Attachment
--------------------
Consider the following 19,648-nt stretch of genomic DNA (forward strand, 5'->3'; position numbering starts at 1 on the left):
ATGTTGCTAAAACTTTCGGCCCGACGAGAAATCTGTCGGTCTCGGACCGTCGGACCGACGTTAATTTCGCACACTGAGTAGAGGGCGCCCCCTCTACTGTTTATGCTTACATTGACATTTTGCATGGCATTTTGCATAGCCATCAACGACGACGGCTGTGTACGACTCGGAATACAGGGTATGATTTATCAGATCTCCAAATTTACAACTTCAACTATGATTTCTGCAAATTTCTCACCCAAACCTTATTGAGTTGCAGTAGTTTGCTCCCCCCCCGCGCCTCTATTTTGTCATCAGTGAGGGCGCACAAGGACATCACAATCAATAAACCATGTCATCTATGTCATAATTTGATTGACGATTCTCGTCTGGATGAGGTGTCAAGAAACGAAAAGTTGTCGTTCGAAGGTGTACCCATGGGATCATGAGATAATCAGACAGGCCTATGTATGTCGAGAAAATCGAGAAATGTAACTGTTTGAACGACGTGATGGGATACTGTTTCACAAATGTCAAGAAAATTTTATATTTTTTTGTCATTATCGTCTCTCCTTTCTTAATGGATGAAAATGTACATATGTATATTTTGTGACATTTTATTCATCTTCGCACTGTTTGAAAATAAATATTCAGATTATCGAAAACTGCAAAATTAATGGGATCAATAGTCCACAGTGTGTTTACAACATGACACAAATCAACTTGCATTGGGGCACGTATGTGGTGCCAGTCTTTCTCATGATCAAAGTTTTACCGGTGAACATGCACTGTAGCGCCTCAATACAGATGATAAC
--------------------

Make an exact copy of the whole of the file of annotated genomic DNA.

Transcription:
Consider the following 19,648-nt stretch of genomic DNA (forward strand, 5'->3'; position numbering starts at 1 on the left):
ATGTTGCTAAAACTTTCGGCCCGACGAGAAATCTGTCGGTCTCGGACCGTCGGACCGACGTTAATTTCGCACACTGAGTAGAGGGCGCCCCCTCTACTGTTTATGCTTACATTGACATTTTGCATGGCATTTTGCATAGCCATCAACGACGACGGCTGTGTACGACTCGGAATACAGGGTATGATTTATCAGATCTCCAAATTTACAACTTCAACTATGATTTCTGCAAATTTCTCACCCAAACCTTATTGAGTTGCAGTAGTTTGCTCCCCCCCCGCGCCTCTATTTTGTCATCAGTGAGGGCGCACAAGGACATCACAATCAATAAACCATGTCATCTATGTCATAATTTGATTGACGATTCTCGTCTGGATGAGGTGTCAAGAAACGAAAAGTTGTCGTTCGAAGGTGTACCCATGGGATCATGAGATAATCAGACAGGCCTATGTATGTCGAGAAAATCGAGAAATGTAACTGTTTGAACGACGTGATGGGATACTGTTTCACAAATGTCAAGAAAATTTTATATTTTTTTGTCATTATCGTCTCTCCTTTCTTAATGGATGAAAATGTACATATGTATATTTTGTGACATTTTATTCATCTTCGCACTGTTTGAAAATAAATATTCAGATTATCGAAAACTGCAAAATTAATGGGATCAATAGTCCACAGTGTGTTTACAACATGACACAAATCAACTTGCATTGGGGCACGTATGTGGTGCCAGTCTTTCTCATGATCAAAGTTTTACCGGTGAACATGCACTGTAGCGCCTCAATACAGATGATAAC